Flank steak is one of the most flavorful and affordable cuts of beef available in the market. It is a lean cut that comes from the underbelly of the cow.
Flank steak is often used for grilling or pan-searing, but can it also be used for stews? Let’s explore whether flank steak makes good stew meat.
What is Stew Meat?
Stew meat refers to any cut of beef that is suitable for slow cooking in a liquid-based dish like a stew or soup. The best cuts for stews are those that have a high amount of collagen, which breaks down during cooking and turns into gelatin, giving the dish a rich and velvety texture. These cuts are typically tougher and less expensive than premium cuts like filet mignon or ribeye.
What Makes Flank Steak Different?
Flank steak is not a traditional choice for stews because it has less collagen than other cuts like chuck or brisket. This means that it can become tough and Chewy if overcooked or cooked at too high a temperature. However, flank steak has a distinct flavor profile that makes it an interesting choice for stews.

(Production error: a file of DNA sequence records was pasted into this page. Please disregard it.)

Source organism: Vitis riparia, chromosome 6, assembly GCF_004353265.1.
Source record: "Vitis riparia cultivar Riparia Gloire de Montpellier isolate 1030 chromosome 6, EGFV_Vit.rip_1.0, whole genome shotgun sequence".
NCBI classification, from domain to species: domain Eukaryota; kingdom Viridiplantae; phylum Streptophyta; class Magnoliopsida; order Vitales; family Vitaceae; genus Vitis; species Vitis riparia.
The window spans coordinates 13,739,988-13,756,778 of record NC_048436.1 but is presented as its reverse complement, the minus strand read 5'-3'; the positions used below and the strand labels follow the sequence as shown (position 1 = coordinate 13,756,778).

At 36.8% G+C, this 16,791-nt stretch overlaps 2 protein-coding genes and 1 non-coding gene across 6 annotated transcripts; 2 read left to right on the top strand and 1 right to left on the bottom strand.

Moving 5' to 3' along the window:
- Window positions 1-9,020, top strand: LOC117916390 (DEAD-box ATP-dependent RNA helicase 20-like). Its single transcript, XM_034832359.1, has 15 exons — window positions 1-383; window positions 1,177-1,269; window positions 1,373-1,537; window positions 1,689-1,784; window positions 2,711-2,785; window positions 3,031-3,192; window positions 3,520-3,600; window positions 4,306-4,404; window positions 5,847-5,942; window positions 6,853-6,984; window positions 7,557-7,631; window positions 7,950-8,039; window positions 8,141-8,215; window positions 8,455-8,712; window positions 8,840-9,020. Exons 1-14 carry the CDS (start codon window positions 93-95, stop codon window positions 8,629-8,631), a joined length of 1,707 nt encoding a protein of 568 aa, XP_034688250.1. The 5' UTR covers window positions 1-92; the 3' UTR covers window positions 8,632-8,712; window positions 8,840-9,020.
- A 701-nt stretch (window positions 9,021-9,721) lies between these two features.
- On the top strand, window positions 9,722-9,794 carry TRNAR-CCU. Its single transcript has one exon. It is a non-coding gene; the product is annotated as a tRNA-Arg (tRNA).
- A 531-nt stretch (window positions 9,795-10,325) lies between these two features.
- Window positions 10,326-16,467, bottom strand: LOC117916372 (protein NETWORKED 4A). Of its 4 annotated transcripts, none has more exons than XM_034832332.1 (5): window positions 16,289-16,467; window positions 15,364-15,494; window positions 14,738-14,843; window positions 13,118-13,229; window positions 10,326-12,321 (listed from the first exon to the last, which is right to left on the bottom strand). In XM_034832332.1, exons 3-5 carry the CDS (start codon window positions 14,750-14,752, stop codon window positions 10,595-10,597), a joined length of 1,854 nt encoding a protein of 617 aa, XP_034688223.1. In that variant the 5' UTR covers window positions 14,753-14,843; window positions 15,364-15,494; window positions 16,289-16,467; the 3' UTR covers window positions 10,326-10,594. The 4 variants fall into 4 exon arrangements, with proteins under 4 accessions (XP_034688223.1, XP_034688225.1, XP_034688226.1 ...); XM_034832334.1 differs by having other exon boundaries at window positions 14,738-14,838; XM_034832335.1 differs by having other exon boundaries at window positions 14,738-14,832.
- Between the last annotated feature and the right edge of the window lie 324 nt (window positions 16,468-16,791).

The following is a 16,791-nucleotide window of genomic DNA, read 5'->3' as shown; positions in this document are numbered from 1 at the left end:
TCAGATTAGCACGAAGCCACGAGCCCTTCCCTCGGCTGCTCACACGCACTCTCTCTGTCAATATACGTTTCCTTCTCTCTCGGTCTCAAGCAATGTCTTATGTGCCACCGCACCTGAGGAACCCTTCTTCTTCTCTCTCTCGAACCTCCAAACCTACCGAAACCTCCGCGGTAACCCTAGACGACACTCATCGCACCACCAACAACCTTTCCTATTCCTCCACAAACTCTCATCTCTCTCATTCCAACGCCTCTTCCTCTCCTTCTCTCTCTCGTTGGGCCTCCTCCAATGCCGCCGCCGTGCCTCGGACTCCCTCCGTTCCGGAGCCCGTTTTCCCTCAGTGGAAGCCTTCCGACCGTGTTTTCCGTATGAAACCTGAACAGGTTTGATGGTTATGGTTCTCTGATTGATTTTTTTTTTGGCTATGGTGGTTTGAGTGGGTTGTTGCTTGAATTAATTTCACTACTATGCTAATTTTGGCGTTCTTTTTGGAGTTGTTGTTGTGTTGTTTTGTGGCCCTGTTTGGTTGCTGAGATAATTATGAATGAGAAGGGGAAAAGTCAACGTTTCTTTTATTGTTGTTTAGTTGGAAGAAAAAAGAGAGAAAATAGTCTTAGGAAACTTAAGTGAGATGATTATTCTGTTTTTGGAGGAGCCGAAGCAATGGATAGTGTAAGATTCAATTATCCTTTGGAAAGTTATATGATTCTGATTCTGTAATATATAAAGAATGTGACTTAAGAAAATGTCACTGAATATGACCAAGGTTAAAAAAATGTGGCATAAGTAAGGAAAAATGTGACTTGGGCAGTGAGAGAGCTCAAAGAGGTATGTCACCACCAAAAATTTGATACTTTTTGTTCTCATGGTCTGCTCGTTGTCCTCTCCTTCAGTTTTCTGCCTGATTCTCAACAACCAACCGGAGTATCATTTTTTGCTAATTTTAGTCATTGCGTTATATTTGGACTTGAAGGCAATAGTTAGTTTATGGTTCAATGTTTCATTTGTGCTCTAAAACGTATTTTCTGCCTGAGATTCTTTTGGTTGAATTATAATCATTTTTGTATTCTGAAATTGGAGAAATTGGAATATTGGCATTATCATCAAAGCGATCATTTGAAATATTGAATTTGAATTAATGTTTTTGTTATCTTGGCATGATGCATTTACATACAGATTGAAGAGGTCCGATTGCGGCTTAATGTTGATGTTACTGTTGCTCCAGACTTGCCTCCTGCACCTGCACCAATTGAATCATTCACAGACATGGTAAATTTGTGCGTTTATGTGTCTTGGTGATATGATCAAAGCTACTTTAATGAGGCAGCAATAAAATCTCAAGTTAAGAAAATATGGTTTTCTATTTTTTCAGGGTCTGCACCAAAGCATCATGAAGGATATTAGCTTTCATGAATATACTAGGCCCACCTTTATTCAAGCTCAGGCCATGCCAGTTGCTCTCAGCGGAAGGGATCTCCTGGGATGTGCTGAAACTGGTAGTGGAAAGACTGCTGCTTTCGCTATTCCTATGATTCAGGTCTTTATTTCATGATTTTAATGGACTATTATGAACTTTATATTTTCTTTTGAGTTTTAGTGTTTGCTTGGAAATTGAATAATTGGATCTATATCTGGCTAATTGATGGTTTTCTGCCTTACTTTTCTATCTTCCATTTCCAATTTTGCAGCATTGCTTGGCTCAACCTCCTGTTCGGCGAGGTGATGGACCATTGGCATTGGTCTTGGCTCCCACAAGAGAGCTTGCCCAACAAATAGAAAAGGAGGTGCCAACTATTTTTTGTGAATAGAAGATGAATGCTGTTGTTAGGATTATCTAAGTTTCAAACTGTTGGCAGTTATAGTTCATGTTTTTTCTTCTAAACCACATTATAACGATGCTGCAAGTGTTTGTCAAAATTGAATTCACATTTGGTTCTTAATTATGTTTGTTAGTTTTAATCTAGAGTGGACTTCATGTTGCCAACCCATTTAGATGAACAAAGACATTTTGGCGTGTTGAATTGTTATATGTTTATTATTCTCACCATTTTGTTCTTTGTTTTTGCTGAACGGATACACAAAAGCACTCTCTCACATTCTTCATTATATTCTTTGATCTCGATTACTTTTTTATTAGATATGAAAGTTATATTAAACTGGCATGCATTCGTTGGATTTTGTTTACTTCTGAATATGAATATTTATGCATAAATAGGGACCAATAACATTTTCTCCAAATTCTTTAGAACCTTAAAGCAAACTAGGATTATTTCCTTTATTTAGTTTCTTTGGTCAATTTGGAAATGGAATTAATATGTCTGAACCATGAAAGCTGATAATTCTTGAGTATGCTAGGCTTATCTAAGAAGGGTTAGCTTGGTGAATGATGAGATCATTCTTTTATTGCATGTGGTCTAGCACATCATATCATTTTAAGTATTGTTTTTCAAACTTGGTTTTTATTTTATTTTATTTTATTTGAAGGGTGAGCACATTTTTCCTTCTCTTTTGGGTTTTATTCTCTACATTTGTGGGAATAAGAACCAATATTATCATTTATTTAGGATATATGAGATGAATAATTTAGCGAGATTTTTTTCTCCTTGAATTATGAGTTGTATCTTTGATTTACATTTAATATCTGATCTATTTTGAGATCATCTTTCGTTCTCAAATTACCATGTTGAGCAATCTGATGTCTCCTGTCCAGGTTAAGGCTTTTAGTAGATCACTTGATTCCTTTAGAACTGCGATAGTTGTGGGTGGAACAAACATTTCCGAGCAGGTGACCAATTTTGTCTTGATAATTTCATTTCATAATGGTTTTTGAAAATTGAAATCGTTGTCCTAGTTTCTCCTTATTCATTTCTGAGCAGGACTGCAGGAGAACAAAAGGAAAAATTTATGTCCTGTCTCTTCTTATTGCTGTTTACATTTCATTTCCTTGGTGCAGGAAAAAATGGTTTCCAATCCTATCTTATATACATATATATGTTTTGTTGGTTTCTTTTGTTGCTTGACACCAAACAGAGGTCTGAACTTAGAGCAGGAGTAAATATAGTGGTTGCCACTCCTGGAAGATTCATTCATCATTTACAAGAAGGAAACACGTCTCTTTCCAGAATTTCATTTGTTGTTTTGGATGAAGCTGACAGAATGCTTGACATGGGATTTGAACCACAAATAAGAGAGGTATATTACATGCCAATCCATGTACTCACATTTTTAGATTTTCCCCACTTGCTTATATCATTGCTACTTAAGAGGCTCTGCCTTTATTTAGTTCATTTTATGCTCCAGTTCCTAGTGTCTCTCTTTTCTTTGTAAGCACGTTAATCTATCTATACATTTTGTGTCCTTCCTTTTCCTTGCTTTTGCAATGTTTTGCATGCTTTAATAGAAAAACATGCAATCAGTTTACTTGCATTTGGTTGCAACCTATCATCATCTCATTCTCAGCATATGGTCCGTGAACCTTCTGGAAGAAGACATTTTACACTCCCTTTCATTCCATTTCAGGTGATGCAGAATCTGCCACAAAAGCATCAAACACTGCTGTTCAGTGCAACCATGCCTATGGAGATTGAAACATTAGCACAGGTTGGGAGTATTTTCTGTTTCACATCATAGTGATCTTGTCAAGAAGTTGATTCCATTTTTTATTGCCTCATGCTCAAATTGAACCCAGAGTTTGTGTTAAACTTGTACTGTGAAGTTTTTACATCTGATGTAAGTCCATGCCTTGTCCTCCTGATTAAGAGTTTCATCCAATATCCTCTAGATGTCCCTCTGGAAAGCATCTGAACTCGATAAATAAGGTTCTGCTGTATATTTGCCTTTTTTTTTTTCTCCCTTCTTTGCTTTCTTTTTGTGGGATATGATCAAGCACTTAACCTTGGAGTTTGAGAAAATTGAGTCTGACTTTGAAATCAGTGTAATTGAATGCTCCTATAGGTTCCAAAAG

How to Use Flank Steak in Stews
To use flank steak in stews, it’s important to cook it low and slow with enough liquid to keep it tender. Here are some tips:
- Cut the flank steak into bite-sized pieces before cooking.
- Season the meat before browning it in a hot pan with oil.
- Add vegetables like onions, carrots, and celery to the pan and cook until they start to soften.
- Add enough liquid (broth, wine, or water) to cover the meat and vegetables.
- Simmer the stew on low heat for at least 2-3 hours, stirring occasionally.
Other Cuts to Consider
While flank steak can be used in stews, there are other cuts that are better suited for this type of dish. Chuck roast, brisket, and round roast are all great choices for stews because they have a higher amount of collagen than flank steak. These cuts will result in a richer and more flavorful stew.
In conclusion, flank steak can be used in stews if cooked properly with enough liquid and at a low temperature. However, there are other cuts that are better suited for this type of dish. If you’re looking to make a rich and velvety stew, consider using chuck roast, brisket, or round roast instead.